LOCKPORT – Niagara County Judge Matthew J. Murphy III is expected to rule soon over whether Niagara County or the Kiwanis Club of Niagara Falls is entitled to the site of the defunct Oppenheim Zoo.
The sides have been battling for two years over whether the county or the Kiwanis Activities Corp. should take title to the 15.3 acres of land adjoining the county’s Oppenheim Park on Niagara Falls Boulevard in Wheatfield.
The zoo went out of business in 1988, and the Oppenheim Zoological Society’s attorney, Robert J. O’Toole, said the society will formally disband once Murphy decides who is entitled to the property.
Last month, Murphy denied the county a share of the society’s trust fund, and in 2011, State Supreme Court Justice Richard C. Kloch Sr. ruled the county was not entitled to the land, though litigation over the issue was allowed to proceed.
In 1944, Max M. Oppenheim, a Niagara Falls real estate agent, deeded 80 acres of land on Niagara Falls Boulevard to the newly created zoological society, for use as a zoo bearing his name.
Oppenheim died in 1956, and two years after that, the zoo society agreed to give most of the acreage to the county to be developed into Oppenheim Park, which still operates.
Mary E. Maloney, attorney for Kiwanis, insists that the 1944 deed gives the remaining 15 acres of zoo land to the Kiwanis Club if it’s no longer being used as a zoo or a park.
But Assistant County Attorney R. Thomas Burgasser says the deed gives the county the right of first refusal if the zoo is out of business.
He said the 1944 deed was so clumsily drafted that it doesn’t say what Maloney believes it says. “It’s not things [Kiwanis] didn’t do; it’s the way it was written,” Burgasser said. “Any interest of Kiwanis was so remote into the future that it was void.”
“There is no active right of the county. None,” Maloney said. “It’s a clever argument by Burgasser, but it’s absolutely false. … For at least 20 years, [the zoological society] has been in violation of the deed. It’s not a zoo. It’s not a park.”
“We take it without restriction,” Burgasser proclaimed on behalf of the county.
But Maloney asserted that Kiwanis owns the land now, not the society.
“We take the position we have owned this land for at least 20 years,” she told Murphy. “We had to do nothing. We’re vested. It’s not a conditional gift to us. … They simply can’t transfer the land at this point.”
“They certainly haven’t acted like it’s theirs,” said O’Toole, the society’s attorney. “They haven’t maintained it. They haven’t paid property taxes.”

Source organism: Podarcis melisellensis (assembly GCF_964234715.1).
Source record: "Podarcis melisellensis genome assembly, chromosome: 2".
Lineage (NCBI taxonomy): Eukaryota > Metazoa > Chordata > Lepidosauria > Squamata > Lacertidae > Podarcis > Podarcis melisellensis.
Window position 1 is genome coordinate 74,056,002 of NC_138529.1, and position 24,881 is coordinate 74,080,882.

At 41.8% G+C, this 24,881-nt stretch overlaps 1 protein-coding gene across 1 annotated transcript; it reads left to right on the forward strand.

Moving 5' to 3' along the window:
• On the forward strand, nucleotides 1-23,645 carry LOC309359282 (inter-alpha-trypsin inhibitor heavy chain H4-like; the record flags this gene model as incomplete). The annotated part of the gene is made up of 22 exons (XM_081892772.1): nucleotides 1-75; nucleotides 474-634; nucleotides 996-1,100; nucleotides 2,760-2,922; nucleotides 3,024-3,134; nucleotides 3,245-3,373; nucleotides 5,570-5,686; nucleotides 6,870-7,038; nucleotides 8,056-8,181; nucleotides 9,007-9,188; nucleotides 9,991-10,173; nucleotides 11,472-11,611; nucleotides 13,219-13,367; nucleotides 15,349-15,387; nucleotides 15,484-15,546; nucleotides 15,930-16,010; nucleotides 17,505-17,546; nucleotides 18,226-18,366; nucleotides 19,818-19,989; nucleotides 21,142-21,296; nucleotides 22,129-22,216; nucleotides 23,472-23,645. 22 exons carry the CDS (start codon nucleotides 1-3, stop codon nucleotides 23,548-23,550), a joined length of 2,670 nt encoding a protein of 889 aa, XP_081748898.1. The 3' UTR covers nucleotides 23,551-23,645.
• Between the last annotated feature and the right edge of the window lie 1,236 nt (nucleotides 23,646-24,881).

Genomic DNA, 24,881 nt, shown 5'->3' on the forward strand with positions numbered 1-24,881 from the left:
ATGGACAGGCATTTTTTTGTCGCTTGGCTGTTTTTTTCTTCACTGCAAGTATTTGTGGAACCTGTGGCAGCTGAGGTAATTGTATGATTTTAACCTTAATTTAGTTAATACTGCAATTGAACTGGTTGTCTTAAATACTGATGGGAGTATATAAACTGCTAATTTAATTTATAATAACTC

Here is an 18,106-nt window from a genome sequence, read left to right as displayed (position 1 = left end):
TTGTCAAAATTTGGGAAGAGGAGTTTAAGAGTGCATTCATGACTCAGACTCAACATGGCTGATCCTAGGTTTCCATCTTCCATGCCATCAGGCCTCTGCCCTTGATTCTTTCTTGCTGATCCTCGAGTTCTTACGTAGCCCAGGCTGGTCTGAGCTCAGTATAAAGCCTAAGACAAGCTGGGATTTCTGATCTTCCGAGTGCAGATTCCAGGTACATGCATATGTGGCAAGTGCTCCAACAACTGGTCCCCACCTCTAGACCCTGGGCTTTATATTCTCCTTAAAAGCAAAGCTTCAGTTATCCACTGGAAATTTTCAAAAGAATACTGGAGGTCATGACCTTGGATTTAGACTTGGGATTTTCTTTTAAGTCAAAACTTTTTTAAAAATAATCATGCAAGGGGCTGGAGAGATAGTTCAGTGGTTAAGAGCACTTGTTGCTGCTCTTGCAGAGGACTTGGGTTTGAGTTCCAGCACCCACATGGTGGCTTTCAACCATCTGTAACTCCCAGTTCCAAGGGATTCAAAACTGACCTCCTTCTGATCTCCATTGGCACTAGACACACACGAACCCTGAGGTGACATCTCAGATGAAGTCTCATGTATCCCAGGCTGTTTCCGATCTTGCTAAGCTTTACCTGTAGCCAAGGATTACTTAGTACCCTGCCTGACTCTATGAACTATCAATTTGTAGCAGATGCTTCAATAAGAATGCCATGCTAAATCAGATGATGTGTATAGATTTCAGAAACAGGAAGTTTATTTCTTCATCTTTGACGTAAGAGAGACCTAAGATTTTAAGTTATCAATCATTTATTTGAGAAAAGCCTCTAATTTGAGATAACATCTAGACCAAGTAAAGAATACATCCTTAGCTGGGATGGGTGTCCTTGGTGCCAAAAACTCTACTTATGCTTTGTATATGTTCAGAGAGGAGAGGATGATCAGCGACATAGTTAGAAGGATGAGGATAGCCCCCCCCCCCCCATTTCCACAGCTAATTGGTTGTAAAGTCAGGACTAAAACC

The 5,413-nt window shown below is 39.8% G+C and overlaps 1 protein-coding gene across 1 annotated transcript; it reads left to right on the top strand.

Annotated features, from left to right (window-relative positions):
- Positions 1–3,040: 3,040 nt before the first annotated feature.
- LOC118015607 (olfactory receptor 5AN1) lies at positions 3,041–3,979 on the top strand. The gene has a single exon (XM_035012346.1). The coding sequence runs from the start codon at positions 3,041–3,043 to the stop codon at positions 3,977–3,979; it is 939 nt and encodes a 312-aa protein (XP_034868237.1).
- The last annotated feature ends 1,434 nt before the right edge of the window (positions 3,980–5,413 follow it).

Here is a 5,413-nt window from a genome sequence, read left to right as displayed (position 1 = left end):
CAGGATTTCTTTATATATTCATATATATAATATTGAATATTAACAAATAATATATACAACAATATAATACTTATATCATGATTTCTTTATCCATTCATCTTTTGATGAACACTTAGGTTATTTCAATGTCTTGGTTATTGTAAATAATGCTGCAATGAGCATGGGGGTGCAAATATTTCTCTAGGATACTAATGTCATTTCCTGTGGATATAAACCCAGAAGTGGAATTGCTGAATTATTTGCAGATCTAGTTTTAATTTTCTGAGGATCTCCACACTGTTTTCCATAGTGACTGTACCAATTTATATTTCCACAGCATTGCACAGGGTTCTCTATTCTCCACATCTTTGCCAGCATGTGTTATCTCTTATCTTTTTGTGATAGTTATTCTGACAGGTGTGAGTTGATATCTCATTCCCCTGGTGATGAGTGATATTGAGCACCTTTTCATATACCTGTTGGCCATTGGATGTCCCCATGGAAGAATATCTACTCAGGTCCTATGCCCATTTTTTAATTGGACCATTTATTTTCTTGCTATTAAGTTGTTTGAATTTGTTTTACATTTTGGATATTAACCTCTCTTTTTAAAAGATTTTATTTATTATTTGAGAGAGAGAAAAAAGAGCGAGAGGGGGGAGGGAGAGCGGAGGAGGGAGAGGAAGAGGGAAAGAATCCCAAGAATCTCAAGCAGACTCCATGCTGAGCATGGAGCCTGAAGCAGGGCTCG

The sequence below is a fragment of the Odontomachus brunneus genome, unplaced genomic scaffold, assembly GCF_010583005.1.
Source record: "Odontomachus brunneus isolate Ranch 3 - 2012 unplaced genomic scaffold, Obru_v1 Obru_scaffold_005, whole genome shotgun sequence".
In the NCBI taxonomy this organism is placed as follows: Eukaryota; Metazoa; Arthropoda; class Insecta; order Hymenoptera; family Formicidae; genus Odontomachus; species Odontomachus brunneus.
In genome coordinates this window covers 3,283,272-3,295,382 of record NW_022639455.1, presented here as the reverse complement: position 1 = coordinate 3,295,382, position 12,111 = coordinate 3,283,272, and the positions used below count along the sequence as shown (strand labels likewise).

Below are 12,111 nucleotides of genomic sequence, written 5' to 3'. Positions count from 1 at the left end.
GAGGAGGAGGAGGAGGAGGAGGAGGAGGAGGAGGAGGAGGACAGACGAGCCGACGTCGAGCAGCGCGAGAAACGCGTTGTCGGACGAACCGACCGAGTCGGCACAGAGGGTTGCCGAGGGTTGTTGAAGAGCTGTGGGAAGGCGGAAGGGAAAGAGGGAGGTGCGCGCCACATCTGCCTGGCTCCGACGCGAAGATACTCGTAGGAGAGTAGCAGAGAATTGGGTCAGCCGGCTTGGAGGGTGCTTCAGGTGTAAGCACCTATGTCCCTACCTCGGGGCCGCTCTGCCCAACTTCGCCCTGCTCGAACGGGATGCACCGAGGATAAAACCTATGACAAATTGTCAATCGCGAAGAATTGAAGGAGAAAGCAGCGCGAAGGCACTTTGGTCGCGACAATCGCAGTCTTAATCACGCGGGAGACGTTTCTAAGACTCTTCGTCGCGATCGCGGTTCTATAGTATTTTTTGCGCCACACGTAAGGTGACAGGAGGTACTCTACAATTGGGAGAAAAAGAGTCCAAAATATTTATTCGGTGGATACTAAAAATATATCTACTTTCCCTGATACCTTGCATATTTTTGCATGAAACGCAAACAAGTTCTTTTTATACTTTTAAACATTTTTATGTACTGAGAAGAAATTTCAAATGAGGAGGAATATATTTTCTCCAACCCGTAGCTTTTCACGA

Maloney accused O’Toole, who is also attorney for the Town of Wheatfield, of trumping up some building code violations to prevent Kiwanis from exercising its rights.
“I take strong personal and professional exception [to that accusation],” O’Toole told the judge.
Burgasser said the State Court of Appeals has ruled that the right of first refusal is not an option, but a pre-emptive right.
With a purchase option, the county could compel the zoological society to sell it the land, but it doesn’t have to bother to do that, Burgasser insisted.
O’Toole has said that if Murphy rules the land is still in the society’s control, it will probably just give the property to the county.
Maloney has said Kiwanis intends to sell the property if it wins the case, with the proceeds earmarked for the club’s charitable works in Niagara Falls.
Kloch’s 2011 ruling was aimed at moving the sides to a negotiated settlement, but that never happened. Two years ago, Burgasser said in Kloch’s courtroom that Kiwanis had offered to sell the zoo site to the county for $300,000. Maloney said at the time that the county had counter-offered $20,000, plus an agreement not to press for the trust fund. Burgasser denied that at the time.
Last month, Murphy split up the $229,789 trust fund without a share for the county.
It will pay $5,000 to the zoological society; $7,105 to William D. Broderick, attorney for the trustee, Alliance Bank; and $5,309 to that bank.
Of the remaining amount, Temple Beth El of Niagara Falls, of which Oppenheim was a member, receives 50 percent, or $106,187.
The Kiwanis Club receives 20 percent, or $42,475. Ten percent each, or $21,237, goes to the Salvation Army, Niagara Falls Memorial Medical Center and the United Way of Greater Niagara.
The latter is the successor of the defunct Beeman Foundation, which was named by Oppenheim as a beneficiary.